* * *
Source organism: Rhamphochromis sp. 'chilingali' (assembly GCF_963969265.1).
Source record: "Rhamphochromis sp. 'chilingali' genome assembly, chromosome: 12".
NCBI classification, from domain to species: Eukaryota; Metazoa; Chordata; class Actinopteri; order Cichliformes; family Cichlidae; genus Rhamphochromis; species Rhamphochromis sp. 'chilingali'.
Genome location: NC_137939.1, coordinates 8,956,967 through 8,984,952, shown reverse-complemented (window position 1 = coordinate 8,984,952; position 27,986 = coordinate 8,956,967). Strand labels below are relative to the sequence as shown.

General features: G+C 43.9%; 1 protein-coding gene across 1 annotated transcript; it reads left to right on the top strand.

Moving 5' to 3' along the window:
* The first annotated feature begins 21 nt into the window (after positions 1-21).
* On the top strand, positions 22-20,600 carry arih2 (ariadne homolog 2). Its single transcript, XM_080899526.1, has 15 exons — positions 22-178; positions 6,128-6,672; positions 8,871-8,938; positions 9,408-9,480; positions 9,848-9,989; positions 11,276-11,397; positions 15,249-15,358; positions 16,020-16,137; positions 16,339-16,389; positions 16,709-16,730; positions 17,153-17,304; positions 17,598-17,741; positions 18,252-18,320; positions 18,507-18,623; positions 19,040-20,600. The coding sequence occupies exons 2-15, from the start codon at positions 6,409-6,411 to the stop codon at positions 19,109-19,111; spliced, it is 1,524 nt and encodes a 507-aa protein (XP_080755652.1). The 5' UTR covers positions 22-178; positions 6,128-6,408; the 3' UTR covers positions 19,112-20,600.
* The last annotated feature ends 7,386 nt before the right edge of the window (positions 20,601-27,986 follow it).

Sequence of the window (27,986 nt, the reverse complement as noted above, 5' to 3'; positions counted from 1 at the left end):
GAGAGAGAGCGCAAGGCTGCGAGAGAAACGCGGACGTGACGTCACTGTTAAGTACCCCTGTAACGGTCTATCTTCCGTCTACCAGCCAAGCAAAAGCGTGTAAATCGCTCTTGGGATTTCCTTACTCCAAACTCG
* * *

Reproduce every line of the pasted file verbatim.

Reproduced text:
Source organism: Rhamphochromis sp. 'chilingali' (assembly GCF_963969265.1).
Source record: "Rhamphochromis sp. 'chilingali' genome assembly, chromosome: 12".
NCBI classification, from domain to species: Eukaryota; Metazoa; Chordata; class Actinopteri; order Cichliformes; family Cichlidae; genus Rhamphochromis; species Rhamphochromis sp. 'chilingali'.
Genome location: NC_137939.1, coordinates 8,956,967 through 8,984,952, shown reverse-complemented (window position 1 = coordinate 8,984,952; position 27,986 = coordinate 8,956,967). Strand labels below are relative to the sequence as shown.

General features: G+C 43.9%; 1 protein-coding gene across 1 annotated transcript; it reads left to right on the top strand.

Moving 5' to 3' along the window:
* The first annotated feature begins 21 nt into the window (after positions 1-21).
* On the top strand, positions 22-20,600 carry arih2 (ariadne homolog 2). Its single transcript, XM_080899526.1, has 15 exons — positions 22-178; positions 6,128-6,672; positions 8,871-8,938; positions 9,408-9,480; positions 9,848-9,989; positions 11,276-11,397; positions 15,249-15,358; positions 16,020-16,137; positions 16,339-16,389; positions 16,709-16,730; positions 17,153-17,304; positions 17,598-17,741; positions 18,252-18,320; positions 18,507-18,623; positions 19,040-20,600. The coding sequence occupies exons 2-15, from the start codon at positions 6,409-6,411 to the stop codon at positions 19,109-19,111; spliced, it is 1,524 nt and encodes a 507-aa protein (XP_080755652.1). The 5' UTR covers positions 22-178; positions 6,128-6,408; the 3' UTR covers positions 19,112-20,600.
* The last annotated feature ends 7,386 nt before the right edge of the window (positions 20,601-27,986 follow it).

Sequence of the window (27,986 nt, the reverse complement as noted above, 5' to 3'; positions counted from 1 at the left end):
GAGAGAGAGCGCAAGGCTGCGAGAGAAACGCGGACGTGACGTCACTGTTAAGTACCCCTGTAACGGTCTATCTTCCGTCTACCAGCCAAGCAAAAGCGTGTAAATCGCTCTTGGGATTTCCTTACTCCAAACTCG